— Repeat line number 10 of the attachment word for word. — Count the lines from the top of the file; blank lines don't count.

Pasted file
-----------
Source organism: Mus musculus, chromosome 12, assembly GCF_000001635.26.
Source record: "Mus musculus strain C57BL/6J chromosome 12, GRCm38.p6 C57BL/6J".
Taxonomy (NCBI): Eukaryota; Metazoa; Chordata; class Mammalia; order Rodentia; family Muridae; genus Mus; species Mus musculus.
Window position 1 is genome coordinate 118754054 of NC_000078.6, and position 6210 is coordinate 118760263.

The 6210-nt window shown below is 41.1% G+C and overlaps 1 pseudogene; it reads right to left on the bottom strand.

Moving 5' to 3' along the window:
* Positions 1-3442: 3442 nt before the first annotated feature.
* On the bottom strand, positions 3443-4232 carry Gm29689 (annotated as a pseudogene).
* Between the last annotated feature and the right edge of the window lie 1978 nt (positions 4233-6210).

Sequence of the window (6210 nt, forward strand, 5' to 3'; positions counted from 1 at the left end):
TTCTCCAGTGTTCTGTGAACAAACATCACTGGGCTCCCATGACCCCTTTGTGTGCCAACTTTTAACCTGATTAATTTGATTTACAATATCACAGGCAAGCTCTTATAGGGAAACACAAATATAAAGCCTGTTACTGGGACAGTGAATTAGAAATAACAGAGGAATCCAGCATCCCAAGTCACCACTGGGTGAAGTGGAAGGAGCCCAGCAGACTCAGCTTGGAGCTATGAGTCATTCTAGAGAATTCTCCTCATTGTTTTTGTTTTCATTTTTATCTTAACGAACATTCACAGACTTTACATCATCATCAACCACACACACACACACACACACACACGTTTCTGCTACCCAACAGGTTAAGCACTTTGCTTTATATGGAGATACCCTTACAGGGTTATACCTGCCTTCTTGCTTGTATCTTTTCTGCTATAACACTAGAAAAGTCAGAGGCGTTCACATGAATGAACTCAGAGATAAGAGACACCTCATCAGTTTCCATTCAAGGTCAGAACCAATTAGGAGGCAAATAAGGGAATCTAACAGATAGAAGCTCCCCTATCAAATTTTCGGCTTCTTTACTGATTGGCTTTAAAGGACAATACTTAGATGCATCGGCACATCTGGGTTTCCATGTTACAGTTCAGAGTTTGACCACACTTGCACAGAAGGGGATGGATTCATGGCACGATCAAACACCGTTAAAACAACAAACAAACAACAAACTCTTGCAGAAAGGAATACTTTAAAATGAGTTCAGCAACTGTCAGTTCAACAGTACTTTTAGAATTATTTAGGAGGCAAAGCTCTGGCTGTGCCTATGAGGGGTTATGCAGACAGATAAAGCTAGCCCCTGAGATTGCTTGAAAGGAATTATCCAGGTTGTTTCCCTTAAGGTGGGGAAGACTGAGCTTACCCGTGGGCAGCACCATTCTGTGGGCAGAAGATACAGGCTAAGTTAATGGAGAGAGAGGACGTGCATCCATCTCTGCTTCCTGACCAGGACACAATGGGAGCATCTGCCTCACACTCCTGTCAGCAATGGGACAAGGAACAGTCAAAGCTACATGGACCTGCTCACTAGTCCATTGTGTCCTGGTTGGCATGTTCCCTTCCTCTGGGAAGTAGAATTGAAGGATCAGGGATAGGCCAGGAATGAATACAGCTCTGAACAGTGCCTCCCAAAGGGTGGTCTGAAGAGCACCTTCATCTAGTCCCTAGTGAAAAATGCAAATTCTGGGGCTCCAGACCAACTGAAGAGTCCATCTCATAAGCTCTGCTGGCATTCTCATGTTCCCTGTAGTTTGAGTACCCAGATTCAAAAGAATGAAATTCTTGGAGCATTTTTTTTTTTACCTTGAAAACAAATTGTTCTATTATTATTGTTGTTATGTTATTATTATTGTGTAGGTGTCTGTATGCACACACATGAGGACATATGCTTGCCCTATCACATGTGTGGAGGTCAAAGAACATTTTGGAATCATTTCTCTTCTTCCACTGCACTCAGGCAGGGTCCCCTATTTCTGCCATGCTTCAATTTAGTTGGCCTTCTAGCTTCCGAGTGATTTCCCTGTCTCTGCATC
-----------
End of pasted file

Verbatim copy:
Sequence of the window (6210 nt, forward strand, 5' to 3'; positions counted from 1 at the left end):